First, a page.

Farm Aid founders Willie Nelson and Neil Young listened solemnly as one farmer after another detailed how the Freedom to Farm Act, passed by Congress and signed by the Clinton administration in 1996, has decimated their livelihoods.
By promoting the drastic overproduction of grain, livestock and dairy products and restricting the government's ability to raise commodity prices, they said, the act has forced family farmers to sell their products at far below production costs.
"Both political parties are bought and paid for at the business roundtable and that's why you get policies like this," said Reform Party candidate Buchanan, pinpointing global free trade as the root of the problem.
He proposed using the same antitrust laws which have broken up Microsoft to break up the agribusiness cartels, and also endorsed banning the import of commodities that are produced in the United States, pointing to the contentious China trade bill as a serious threat to family farmers.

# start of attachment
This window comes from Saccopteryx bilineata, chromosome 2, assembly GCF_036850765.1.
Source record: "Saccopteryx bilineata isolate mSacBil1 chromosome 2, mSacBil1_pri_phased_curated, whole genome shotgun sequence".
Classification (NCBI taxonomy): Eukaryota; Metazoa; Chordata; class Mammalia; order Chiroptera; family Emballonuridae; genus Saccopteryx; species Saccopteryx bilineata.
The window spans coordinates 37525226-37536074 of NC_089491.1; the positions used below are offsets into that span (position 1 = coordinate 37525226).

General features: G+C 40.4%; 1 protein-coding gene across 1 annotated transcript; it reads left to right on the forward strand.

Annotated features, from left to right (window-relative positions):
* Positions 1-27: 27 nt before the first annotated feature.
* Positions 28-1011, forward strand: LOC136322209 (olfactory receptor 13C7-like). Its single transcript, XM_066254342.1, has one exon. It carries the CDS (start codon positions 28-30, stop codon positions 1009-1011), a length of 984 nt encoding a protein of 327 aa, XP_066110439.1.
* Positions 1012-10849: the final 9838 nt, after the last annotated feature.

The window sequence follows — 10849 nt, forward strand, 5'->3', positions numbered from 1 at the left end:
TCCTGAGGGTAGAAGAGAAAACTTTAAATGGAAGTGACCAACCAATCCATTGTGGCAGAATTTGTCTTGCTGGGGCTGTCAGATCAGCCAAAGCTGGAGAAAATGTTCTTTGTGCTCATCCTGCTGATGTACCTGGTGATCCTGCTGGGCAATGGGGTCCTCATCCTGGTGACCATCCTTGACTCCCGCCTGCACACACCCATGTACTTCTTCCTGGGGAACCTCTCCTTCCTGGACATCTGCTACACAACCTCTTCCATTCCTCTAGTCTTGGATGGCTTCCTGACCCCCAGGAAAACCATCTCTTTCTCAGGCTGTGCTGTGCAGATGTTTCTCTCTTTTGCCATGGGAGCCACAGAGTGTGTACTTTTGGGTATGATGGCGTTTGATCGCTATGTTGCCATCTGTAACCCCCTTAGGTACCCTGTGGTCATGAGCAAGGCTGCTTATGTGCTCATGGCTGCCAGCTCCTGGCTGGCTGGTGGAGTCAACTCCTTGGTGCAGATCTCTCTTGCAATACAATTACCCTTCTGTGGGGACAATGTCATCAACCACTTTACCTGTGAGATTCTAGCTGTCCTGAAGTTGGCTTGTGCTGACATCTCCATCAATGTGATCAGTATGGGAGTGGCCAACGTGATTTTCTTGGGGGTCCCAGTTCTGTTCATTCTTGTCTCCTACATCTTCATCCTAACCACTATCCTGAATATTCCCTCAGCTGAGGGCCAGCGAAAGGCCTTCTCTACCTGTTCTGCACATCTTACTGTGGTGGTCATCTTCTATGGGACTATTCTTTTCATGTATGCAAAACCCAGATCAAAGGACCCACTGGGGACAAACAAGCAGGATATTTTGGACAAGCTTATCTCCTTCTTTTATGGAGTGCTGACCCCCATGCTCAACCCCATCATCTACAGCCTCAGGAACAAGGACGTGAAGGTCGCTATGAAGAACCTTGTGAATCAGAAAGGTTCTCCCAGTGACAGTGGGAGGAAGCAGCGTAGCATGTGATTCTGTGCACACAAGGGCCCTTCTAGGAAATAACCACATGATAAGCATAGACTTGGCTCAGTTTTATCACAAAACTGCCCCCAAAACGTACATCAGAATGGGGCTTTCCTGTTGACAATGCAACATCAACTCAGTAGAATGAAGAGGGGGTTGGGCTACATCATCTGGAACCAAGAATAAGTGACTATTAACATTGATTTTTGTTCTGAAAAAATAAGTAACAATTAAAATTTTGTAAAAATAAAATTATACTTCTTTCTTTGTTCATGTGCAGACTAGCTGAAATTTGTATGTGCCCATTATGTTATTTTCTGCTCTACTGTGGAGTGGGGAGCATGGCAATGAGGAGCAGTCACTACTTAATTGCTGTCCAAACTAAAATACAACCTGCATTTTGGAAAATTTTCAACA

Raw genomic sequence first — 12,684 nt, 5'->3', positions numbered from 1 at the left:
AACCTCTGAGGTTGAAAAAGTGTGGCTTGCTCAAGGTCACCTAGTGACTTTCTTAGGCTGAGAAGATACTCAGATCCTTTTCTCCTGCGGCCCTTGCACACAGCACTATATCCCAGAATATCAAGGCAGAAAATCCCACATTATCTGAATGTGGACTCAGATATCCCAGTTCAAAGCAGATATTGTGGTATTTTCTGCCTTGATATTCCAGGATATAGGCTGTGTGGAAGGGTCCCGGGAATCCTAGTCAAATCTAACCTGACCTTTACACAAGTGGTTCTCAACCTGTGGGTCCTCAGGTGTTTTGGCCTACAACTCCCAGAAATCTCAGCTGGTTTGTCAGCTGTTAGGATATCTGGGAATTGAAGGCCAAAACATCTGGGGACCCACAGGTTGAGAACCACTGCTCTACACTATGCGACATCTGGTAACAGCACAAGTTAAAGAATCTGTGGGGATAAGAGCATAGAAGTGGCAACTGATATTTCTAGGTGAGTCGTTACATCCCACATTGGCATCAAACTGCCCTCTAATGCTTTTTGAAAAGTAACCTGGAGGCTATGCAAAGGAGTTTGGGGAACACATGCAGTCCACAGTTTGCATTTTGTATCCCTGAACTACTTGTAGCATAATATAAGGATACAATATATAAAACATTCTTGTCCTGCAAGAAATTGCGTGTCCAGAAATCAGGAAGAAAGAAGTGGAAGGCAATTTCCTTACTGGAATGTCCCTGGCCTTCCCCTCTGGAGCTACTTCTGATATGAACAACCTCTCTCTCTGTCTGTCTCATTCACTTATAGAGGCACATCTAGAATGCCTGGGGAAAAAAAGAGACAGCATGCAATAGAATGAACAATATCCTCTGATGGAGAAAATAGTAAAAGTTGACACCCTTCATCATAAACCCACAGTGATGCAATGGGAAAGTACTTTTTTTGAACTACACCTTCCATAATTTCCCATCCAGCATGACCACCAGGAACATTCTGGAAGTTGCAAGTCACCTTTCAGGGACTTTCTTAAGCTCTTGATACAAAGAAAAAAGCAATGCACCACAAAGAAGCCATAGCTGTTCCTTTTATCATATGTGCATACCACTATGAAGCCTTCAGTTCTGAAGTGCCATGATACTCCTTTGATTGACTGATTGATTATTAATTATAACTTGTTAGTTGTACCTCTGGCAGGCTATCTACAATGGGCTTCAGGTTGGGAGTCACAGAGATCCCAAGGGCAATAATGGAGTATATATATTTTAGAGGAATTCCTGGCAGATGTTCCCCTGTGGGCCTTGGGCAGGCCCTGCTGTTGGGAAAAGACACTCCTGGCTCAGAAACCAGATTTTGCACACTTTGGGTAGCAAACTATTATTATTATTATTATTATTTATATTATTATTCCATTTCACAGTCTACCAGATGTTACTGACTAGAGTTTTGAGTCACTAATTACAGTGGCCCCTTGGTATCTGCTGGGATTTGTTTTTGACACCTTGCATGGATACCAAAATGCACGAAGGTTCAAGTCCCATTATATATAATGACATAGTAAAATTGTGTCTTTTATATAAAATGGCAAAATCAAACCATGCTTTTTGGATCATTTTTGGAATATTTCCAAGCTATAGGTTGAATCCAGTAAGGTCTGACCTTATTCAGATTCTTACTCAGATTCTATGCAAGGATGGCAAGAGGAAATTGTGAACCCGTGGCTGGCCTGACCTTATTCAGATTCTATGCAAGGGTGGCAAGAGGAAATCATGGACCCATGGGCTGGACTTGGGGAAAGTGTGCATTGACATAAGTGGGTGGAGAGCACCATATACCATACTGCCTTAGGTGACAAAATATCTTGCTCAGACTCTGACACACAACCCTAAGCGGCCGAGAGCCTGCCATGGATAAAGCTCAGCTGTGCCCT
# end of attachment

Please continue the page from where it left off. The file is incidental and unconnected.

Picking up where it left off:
Green Party candidate Nader drew the morning's rowdiest applause when he opened by saying, "I don't hear anybody naming names -- now let's really talk about the companies who own our government," and prattled off ConAgra, Archer Daniels-Midland, Monsanto, Phillip Morris, Purdue and Tyson among others.
Nader went on to discuss his own solution to the family farming crisis, the result of a ten-year study called "Towards a Better Farm and Food Policy."
The report calls for the enforcement of antitrust laws against the giant agribusiness conglomerates, a prohibition of packing company ownership of livestock and grain production, and a redirection of federal research funds toward ecologically sensible production methods.
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